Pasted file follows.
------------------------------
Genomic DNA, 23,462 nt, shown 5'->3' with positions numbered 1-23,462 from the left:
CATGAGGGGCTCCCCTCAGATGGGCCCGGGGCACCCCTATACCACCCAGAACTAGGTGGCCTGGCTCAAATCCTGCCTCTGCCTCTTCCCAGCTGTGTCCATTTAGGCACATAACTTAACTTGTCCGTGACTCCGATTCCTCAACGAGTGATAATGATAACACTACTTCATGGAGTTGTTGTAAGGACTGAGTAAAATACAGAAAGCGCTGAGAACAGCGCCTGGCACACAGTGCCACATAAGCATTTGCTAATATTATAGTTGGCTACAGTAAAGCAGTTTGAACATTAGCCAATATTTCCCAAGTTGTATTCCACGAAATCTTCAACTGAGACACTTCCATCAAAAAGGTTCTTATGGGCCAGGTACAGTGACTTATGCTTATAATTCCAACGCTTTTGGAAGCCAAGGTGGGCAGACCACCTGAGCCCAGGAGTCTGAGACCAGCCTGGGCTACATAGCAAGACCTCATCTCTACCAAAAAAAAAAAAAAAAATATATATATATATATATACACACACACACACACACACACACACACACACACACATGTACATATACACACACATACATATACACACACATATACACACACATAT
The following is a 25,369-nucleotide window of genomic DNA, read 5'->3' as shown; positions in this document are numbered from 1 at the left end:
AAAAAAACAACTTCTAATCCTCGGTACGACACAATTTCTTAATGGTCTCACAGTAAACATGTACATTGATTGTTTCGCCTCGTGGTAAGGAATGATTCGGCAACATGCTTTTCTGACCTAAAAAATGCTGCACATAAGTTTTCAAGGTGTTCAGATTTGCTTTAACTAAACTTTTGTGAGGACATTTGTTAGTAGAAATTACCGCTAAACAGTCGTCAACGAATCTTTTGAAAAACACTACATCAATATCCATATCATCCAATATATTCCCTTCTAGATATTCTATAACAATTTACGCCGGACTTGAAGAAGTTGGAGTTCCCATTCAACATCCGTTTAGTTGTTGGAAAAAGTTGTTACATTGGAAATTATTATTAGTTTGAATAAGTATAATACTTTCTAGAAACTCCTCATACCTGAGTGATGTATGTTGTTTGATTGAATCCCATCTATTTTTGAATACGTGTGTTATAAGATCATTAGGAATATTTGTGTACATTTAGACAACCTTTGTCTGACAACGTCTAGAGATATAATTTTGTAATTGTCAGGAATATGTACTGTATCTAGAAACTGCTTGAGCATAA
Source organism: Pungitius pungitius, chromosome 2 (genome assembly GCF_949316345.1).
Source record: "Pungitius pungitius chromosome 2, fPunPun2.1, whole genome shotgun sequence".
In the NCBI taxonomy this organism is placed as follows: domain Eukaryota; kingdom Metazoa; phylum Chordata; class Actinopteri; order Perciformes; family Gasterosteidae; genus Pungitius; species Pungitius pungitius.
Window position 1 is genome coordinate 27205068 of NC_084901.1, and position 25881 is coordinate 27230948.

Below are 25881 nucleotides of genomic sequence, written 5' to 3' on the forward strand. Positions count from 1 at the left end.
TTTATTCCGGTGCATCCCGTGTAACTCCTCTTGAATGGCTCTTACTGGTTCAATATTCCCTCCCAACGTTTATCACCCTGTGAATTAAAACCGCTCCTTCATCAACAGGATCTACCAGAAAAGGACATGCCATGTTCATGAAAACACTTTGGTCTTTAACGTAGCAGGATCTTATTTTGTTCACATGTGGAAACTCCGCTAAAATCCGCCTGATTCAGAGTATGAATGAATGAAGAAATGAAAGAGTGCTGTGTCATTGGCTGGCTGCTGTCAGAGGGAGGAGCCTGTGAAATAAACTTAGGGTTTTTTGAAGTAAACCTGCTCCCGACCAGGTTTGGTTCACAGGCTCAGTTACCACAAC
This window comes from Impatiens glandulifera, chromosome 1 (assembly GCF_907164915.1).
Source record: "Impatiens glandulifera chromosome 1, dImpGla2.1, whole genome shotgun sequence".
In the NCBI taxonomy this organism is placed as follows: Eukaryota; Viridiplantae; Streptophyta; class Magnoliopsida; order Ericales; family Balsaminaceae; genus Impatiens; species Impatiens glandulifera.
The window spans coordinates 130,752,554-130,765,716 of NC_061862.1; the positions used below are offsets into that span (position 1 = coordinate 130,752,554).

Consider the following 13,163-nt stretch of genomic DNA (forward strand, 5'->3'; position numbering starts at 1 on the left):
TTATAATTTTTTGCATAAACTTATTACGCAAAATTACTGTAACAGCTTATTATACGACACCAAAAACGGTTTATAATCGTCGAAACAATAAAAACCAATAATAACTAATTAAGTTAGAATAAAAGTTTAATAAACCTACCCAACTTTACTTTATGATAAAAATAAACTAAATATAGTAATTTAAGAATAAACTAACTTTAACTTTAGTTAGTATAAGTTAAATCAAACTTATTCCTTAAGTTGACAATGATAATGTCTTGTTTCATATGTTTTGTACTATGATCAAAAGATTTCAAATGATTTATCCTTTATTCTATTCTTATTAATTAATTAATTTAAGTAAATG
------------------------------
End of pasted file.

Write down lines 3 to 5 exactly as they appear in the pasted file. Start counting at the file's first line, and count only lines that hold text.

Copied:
The following is a 25,369-nucleotide window of genomic DNA, read 5'->3' as shown; positions in this document are numbered from 1 at the left end:
AAAAAAACAACTTCTAATCCTCGGTACGACACAATTTCTTAATGGTCTCACAGTAAACATGTACATTGATTGTTTCGCCTCGTGGTAAGGAATGATTCGGCAACATGCTTTTCTGACCTAAAAAATGCTGCACATAAGTTTTCAAGGTGTTCAGATTTGCTTTAACTAAACTTTTGTGAGGACATTTGTTAGTAGAAATTACCGCTAAACAGTCGTCAACGAATCTTTTGAAAAACACTACATCAATATCCATATCATCCAATATATTCCCTTCTAGATATTCTATAACAATTTACGCCGGACTTGAAGAAGTTGGAGTTCCCATTCAACATCCGTTTAGTTGTTGGAAAAAGTTGTTACATTGGAAATTATTATTAGTTTGAATAAGTATAATACTTTCTAGAAACTCCTCATACCTGAGTGATGTATGTTGTTTGATTGAATCCCATCTATTTTTGAATACGTGTGTTATAAGATCATTAGGAATATTTGTGTACATTTAGACAACCTTTGTCTGACAACGTCTAGAGATATAATTTTGTAATTGTCAGGAATATGTACTGTATCTAGAAACTGCTTGAGCATAA
Source organism: Pungitius pungitius, chromosome 2 (genome assembly GCF_949316345.1).